Hannah Moscovitch’s play What A Young Wife Ought To Know, which is based on a compilation of letters women sent to famous birth control advocate Dr. Marie Stopes in the 1920s, tackles an uncomfortably difficult theme. It is particularly hard to watch nowadays when crimes, attempted against women, are coming to light every day.
The subject matter of Moscovitch’s play, which is so deeply sad and disturbing, does not allow the spectator to relax for one minute from the overwhelming horror. Nevertheless, the playwright, with the director, technical crew, and actors, create an intimate, haunting story and infuse it with so much warmth and humor that it seduces its audience in spite of the uncomfortable truths it speaks. The result is an overwhelming empathy and understanding for the characters and a play that stays with you long after you’ve left the theatre and dried your eyes.
The story centres around Sophie, a young wife and mother, who addresses the audience directly, sharing the grim details of her life–from crippling poverty, the abuse she suffers at the hands of her sister and mother to her lack of sexual education–as well as her strength and passion for life and love her husband, the handsomest stable boy Johnny. The script doesn’t shy away from showing the suffering, anxiety, and drudgery women endured, from constant pregnancy and self-induced, often fatal, abortions to an inability to feed their children due to poverty and the precarious working conditions of the time. Sophie’s often harsh older sister, desperate not to get trapped in a marriage and with the help of her younger sister, terminates her own pregnancy, with disastrous results. These events haunt Sophie, especially towards the end when the hardship of the young woman’s life starts to take a toll on her existence.
The relationships in What A Young Wife Ought To Know are the key to a strong portrayal of the play’s message and they come across as achingly sincere and nuanced under Christian Barry’s direction. There is so much good will, romance, and passion between Sophie, a sometimes overly breathy but otherwise mesmerizing Liisa Repo-Martell and Johnny, a charming David Patrick Flemming, that it’s easy to root for them with all your heart. Yes, they are naive and stubborn and yes, Johnny’s inability to truly understand the suffering of his wife, much as he loves her, is frustrating, but both Repo-Martell and Flemming play their characters with such honesty, giving them context rarely seen in stories, that it’s easy to understand and feel along with them. Their portrayal of the strain poverty, degradation, and lack of birth control puts on a relationship is so heartbreaking that is can incite the hardest hearts to revolution.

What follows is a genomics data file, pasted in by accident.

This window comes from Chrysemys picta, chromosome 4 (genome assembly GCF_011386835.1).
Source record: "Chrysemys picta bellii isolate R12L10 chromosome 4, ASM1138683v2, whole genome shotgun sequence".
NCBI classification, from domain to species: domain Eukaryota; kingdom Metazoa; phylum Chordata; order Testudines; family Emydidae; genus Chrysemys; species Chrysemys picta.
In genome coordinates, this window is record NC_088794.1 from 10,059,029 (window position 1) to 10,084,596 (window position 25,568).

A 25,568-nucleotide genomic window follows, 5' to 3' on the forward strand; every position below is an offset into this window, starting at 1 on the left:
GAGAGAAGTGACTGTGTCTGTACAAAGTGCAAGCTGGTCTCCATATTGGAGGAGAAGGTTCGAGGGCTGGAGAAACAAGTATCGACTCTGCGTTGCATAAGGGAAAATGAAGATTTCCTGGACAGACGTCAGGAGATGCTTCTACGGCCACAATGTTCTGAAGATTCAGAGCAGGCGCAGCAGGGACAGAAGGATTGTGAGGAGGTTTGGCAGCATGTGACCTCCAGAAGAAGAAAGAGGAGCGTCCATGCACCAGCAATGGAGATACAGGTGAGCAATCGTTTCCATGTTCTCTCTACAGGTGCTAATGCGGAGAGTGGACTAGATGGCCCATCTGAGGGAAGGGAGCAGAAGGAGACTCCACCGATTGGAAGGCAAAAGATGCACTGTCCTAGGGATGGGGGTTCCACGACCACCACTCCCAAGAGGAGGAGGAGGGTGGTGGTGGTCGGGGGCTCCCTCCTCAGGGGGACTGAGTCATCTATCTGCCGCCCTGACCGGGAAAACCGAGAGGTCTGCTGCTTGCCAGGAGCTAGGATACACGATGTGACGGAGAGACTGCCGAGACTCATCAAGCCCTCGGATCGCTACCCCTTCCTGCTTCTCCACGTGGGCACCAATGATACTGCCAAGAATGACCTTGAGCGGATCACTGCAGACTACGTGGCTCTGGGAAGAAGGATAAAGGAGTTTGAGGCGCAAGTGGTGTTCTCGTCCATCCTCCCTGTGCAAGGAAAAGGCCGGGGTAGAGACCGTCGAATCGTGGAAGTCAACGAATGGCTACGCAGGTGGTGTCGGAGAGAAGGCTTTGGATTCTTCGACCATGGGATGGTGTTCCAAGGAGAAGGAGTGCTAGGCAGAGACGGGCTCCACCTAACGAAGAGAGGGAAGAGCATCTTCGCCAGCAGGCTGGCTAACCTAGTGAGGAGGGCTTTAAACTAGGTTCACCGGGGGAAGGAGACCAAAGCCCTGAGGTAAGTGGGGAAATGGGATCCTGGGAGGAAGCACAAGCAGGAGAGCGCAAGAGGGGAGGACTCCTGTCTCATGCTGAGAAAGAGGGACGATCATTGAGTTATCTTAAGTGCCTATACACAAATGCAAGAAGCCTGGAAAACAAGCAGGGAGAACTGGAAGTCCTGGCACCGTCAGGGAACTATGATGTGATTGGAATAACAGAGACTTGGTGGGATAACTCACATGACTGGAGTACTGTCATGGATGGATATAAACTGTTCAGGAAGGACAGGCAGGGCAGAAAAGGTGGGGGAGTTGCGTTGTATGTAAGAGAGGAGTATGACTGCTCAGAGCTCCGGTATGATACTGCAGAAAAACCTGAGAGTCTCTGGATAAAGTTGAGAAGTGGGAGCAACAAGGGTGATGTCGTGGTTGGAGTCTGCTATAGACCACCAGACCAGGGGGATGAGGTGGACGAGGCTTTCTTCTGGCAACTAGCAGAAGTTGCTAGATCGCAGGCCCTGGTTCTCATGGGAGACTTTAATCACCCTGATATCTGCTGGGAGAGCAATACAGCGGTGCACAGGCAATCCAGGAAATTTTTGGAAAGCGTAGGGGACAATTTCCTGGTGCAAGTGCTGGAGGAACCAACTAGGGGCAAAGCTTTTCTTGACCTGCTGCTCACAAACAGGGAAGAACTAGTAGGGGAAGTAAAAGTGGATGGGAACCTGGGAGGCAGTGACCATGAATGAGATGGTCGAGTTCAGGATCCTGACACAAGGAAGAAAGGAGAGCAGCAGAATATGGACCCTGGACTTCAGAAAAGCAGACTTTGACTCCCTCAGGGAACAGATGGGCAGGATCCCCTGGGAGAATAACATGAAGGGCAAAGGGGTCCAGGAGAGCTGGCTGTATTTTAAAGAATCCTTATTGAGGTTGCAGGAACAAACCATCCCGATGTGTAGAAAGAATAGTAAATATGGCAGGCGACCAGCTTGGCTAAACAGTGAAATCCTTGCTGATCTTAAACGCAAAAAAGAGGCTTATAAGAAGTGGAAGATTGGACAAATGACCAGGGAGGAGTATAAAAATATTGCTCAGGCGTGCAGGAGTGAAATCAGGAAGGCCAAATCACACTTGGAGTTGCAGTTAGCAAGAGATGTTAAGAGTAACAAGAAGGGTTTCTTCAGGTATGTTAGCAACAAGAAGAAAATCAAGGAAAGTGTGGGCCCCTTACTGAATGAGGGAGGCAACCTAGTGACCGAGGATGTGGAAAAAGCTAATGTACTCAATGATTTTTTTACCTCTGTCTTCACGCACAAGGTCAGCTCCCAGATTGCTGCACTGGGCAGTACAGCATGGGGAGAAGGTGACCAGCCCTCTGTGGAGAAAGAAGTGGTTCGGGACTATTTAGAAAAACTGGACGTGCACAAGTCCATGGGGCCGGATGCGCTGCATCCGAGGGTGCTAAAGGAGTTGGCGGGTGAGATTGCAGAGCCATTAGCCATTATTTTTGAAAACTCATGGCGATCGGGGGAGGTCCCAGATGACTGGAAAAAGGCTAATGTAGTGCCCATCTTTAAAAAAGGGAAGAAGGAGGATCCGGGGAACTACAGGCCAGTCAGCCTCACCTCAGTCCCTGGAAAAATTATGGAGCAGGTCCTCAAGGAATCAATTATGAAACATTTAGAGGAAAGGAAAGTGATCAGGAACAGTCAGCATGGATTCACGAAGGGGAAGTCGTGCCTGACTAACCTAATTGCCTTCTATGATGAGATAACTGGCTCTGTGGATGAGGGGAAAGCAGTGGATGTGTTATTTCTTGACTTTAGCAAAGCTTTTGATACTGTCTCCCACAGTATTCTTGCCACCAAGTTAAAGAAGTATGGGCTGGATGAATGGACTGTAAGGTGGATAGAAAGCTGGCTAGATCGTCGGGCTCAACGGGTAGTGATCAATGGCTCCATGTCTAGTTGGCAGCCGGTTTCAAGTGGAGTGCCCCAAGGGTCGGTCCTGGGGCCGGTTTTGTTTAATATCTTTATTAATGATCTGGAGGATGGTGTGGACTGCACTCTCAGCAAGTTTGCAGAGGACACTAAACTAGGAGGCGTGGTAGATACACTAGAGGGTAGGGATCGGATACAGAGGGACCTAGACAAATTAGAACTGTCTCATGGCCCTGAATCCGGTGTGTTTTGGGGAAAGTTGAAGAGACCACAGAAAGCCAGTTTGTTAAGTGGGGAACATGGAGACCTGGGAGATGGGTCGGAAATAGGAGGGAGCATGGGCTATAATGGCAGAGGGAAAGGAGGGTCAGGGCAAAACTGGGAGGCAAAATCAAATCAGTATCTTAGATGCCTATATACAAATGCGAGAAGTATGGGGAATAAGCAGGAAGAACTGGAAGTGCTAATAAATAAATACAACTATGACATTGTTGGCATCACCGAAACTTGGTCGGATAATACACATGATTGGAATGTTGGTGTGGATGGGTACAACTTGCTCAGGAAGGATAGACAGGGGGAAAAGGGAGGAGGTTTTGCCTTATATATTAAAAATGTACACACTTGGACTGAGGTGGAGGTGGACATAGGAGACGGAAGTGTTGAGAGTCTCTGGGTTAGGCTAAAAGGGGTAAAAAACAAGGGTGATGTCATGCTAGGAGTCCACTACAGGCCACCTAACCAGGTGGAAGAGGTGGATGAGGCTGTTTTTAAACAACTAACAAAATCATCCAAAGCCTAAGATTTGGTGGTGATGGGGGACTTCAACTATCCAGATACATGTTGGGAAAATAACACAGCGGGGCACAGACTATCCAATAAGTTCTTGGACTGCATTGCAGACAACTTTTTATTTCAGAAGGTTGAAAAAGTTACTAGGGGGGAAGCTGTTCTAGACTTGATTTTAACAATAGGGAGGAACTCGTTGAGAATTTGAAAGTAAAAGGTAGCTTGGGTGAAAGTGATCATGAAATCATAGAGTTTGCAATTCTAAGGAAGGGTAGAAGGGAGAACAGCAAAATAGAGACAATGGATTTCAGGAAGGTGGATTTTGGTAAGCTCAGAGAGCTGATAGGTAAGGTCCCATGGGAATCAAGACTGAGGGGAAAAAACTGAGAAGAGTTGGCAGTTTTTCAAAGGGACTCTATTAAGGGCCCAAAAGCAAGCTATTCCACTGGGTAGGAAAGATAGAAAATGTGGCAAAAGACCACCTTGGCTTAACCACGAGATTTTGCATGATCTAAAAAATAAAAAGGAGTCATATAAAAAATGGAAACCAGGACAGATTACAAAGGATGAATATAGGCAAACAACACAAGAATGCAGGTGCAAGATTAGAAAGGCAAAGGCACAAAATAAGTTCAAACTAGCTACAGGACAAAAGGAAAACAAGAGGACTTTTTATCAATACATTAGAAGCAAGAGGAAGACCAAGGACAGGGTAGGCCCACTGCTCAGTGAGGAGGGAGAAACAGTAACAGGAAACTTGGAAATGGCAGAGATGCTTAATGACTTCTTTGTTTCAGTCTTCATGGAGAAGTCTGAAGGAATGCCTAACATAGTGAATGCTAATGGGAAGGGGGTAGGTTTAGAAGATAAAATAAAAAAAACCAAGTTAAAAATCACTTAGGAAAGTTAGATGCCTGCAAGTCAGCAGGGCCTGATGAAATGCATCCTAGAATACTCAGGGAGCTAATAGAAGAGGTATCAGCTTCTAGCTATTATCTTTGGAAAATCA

Andrew Cull’s simple set design and Leigh Ann Vardy’s lighting round out the excellent production and create an eery, atmosphere for these events. Vardy does a wonderful job of creating dimension and a sense of time and place on stage, while Cull’s set, spartan in design, adds to the feeling of intimacy.
Much has been accomplished in the last 100 years when it comes to women’s access to birth control and safe abortions. Yet, Canada is still one of the only countries with publicly funded health care that doesn’t provide some contraceptive coverage for women. 61% of women in Canada have had an unintended pregnancy, a fact I’m sure is closely linked to difficulties such as the cost of birth control and easy access to the process. Politicians in the United States, have been lobbying for decades for the restriction of birth control and abortions. What A Young Wife Ought To Know gives us a scary look at the realities of sex without birth control and the strain placed on women and their relationships without it. The message of the performance stays with us because of the quality of the production, but also because it reminds us that the fight is far from over. It’s a play well-worth your time and will linger with you long after you have left your seat.
A GCTC production
This article originally appeared in Capital Critics’ Circle on January 20, 2018, and has been reposted with permission.
This post was written by the author in their personal capacity.The opinions expressed in this article are the author’s own and do not reflect the view of The Theatre Times, their staff or collaborators.